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5 Physician Marketing Tips to Attract New Patients


5-physician-marketing-tips-to-attract-new-patients-776075-edited.jpgIn 2015, expenditures on physician and clinical services (payments for services) grew 6.3 percent to nearly $635 billion, according to the Centers for Medicare and Medicaid Services. By 2025, health spending is expected to grow at an average rate of nearly five percent per person per year.

Regardless of these trends, physicians shouldn’t expect incremental annual growth of their practice.  People today have more options than ever before for whom they give their business, and it’s crucial to strategically attract new patients in order to grow your practice. Doctors who become complacent, relying on anticipated patient need alone, will fall behind.

To win new patients, you must seek them out in a patient-centric way. We’ve compiled five physician marketing tips to help you get started:

1. Create a physician outreach program.

You can incorporate a number of marketing tools in a physician outreach program, such as sending e-newsletters with valuable healthcare insights and providing easy-to-use referral landing page forms that make it easy for physicians to refer patients. It’s a good idea to take your relationships offline, too, by joining a professional group or attending conferences with colleagues who may provide referrals.

2. Add calls to action to your website.

call-to-action.png Calls to action (CTAs) help increase new patient conversions by making the next step feel natural during a patient’s online journey. Use simple, forward-moving language and make it easy for the patient to schedule an appointment, sign up for your e-newsletter, or complete another goal. CTAs don’t have to be elaborate buttons. In fact, marketing giant HubSpot reported in 2016 that anchor-text CTAs, those that appear as inline or stand-alone hyperlinks, increased conversion rates by 121 percent.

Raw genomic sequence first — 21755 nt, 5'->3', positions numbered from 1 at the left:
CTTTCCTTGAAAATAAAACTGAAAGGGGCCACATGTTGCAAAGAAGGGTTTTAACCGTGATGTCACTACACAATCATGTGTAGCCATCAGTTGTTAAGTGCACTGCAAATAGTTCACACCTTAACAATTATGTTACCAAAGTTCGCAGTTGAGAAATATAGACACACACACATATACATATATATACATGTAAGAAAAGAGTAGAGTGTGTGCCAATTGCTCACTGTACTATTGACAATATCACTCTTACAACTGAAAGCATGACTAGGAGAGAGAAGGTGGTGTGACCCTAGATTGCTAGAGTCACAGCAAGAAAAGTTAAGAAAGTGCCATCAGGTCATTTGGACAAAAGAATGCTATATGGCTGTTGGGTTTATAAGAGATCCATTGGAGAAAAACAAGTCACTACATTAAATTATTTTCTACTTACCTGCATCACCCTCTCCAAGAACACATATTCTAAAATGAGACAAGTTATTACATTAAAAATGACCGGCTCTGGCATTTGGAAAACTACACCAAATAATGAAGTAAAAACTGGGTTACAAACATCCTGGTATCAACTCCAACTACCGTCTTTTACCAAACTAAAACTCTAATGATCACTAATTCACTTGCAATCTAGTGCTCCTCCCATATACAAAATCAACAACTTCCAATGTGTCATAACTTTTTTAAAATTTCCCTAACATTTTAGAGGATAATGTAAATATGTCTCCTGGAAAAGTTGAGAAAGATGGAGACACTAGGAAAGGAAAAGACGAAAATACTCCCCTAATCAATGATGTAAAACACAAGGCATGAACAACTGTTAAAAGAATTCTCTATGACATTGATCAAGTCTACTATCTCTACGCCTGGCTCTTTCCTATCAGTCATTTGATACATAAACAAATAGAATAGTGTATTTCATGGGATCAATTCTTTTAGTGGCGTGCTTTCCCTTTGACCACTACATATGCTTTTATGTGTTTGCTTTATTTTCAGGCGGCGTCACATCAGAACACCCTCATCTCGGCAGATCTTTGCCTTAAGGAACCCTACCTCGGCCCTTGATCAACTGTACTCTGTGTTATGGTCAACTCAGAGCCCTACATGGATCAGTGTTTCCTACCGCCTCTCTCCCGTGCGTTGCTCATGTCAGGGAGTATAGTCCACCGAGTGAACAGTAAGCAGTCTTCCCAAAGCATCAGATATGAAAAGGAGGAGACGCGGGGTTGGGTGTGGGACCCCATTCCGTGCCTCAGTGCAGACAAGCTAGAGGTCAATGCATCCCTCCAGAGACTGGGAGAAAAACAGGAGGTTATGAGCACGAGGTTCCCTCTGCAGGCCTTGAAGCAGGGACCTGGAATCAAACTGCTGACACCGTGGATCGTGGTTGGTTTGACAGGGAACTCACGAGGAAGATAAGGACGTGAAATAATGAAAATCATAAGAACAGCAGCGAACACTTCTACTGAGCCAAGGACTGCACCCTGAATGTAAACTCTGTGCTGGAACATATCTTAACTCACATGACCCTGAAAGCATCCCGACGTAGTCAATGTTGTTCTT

3. Complete your online profiles on third-party sites.

When consumers want to book a hotel room, they don’t automatically visit the website of the hotel they have in mind. They start with a search engine like Google and click into third-party sites to see what others think. This is exactly what people do when looking for healthcare. Third-party sites such as Vitals, Healthgrades, and Google are the healthcare equivalent of Priceline.com. People can see star ratings and reviews of your care. Take ownership of your profiles on these sites to make sure your online reputation reflects the high-quality care you show your patients.

4. Capture patient reviews at the point of care.

I can’t stress enough how important the patient experience is for your online reputation. As early as 2013, the HealthLeaders Media Industry Survey deemed patient experience and satisfaction as the No. 1 priority for healthcare executives, and it’s even more important in growing your practice today. Patients look to you to recommend relief or make a tough situation more bearable. They’ll return and refer others if you’re kind and attentive to their concerns. Remember—people make decisions based on what they find in public settings; make sure your patients have positive experiences to share.

5. Optimize your website to outrank social media sites.

physiscian-marketing-tips.pngYour website can be a powerful marketing tool to create and share information with patients and referring physicians. Make it work for you by implementing effective search engine optimization strategies. In 2017, Google ranks relevant, natural content higher than content that is crammed with unnatural “exact match” keyword phrases. Publish helpful, relevant content to your website and use social media to increase your brand and drive traffic. Make sure what you share is honest and helpful.

You don’t have to do everything all at once—my recommendation is to choose a step that feels manageable and start there. Once you have a good handle on that step, move to the next one and press “go” again.

Healthcare carries the stigma of producing many ideas but little action. Use these five tips to prove this stereotype wrong—and attract new patients in the process.




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